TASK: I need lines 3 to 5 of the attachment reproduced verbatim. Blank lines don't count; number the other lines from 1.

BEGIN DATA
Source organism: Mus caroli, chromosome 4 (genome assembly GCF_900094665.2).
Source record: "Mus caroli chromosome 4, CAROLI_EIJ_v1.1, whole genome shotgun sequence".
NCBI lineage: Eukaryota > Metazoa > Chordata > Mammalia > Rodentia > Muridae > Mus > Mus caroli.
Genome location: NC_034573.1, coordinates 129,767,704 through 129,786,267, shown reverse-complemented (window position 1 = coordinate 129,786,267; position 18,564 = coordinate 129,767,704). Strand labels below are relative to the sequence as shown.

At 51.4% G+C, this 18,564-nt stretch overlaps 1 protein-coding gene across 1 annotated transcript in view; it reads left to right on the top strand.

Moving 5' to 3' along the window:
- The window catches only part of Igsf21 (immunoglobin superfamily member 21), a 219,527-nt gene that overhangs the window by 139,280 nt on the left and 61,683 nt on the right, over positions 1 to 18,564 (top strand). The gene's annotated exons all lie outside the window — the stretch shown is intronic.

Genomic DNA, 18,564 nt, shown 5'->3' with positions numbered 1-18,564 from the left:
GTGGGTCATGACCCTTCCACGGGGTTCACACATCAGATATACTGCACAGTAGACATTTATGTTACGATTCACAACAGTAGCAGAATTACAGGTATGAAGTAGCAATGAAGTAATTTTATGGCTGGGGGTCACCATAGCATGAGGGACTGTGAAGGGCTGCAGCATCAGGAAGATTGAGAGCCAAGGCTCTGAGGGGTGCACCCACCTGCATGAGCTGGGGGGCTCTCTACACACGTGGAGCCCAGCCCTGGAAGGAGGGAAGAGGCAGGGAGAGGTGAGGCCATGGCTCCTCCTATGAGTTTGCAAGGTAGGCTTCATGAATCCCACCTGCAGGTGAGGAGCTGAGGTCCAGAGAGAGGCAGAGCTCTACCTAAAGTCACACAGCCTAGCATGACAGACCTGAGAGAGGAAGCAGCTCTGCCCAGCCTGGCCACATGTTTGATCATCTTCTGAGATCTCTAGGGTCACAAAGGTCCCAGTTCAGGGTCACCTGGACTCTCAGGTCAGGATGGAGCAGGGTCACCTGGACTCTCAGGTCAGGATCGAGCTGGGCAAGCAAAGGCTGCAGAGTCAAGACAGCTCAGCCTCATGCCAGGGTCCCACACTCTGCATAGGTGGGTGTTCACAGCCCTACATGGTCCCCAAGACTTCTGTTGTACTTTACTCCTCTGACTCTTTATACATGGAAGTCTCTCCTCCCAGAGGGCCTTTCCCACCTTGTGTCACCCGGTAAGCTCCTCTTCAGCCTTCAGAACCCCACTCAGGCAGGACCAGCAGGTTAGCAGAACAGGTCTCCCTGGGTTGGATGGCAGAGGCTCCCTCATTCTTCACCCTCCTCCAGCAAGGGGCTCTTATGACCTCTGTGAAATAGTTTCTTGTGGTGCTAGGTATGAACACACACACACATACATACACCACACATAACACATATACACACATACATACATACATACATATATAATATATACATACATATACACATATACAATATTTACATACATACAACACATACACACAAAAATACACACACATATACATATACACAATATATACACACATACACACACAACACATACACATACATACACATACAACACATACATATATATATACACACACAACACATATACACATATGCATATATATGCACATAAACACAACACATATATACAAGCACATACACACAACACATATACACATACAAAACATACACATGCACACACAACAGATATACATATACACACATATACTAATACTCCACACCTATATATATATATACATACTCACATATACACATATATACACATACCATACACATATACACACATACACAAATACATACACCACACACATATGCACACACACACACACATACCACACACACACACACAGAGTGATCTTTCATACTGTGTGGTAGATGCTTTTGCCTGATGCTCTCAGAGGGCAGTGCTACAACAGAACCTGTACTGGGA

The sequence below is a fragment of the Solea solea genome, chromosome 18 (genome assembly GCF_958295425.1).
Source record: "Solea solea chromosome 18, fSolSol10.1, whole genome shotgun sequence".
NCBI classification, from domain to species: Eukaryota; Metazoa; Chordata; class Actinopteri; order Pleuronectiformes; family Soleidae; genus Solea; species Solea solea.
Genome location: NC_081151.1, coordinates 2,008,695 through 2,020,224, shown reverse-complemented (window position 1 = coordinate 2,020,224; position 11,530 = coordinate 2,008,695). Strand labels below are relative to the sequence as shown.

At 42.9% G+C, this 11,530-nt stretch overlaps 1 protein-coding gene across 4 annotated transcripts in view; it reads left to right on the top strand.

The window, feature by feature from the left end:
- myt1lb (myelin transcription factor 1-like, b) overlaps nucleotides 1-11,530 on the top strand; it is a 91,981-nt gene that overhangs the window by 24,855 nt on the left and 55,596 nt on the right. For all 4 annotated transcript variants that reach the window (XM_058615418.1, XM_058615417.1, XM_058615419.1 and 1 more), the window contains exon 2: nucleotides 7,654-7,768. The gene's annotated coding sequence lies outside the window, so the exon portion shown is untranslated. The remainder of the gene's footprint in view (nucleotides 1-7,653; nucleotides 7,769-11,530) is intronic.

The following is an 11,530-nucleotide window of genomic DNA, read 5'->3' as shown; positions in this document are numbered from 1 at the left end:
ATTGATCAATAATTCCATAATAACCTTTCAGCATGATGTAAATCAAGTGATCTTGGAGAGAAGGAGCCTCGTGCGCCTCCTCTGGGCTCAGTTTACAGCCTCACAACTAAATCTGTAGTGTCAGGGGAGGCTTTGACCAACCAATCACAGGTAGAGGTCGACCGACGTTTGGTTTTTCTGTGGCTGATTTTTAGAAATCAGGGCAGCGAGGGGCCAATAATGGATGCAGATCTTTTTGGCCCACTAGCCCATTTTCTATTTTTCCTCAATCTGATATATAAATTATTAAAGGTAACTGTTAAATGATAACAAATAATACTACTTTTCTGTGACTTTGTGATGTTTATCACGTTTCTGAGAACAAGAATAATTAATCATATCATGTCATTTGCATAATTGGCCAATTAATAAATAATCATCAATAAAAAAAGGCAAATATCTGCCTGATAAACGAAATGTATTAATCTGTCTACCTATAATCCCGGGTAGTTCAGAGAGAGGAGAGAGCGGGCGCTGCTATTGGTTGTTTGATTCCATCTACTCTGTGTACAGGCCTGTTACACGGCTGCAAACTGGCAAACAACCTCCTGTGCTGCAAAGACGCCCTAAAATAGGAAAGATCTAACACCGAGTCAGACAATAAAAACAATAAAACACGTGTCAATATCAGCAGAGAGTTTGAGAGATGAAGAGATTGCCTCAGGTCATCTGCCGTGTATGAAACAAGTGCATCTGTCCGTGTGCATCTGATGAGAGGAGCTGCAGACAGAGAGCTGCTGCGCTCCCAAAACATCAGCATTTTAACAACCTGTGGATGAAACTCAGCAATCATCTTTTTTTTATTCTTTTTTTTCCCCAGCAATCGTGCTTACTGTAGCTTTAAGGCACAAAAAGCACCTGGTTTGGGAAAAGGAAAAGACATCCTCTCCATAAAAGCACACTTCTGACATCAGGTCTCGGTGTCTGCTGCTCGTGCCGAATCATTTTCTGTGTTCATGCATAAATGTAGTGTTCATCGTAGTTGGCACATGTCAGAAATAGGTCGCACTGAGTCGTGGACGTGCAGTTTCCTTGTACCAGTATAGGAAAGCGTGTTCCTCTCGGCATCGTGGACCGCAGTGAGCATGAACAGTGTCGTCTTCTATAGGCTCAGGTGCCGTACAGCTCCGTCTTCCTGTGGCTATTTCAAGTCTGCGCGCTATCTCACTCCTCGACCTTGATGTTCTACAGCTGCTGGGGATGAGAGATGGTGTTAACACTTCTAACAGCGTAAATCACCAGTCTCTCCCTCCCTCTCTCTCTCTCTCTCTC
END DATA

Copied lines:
NCBI lineage: Eukaryota > Metazoa > Chordata > Mammalia > Rodentia > Muridae > Mus > Mus caroli.
Genome location: NC_034573.1, coordinates 129,767,704 through 129,786,267, shown reverse-complemented (window position 1 = coordinate 129,786,267; position 18,564 = coordinate 129,767,704). Strand labels below are relative to the sequence as shown.

At 51.4% G+C, this 18,564-nt stretch overlaps 1 protein-coding gene across 1 annotated transcript in view; it reads left to right on the top strand.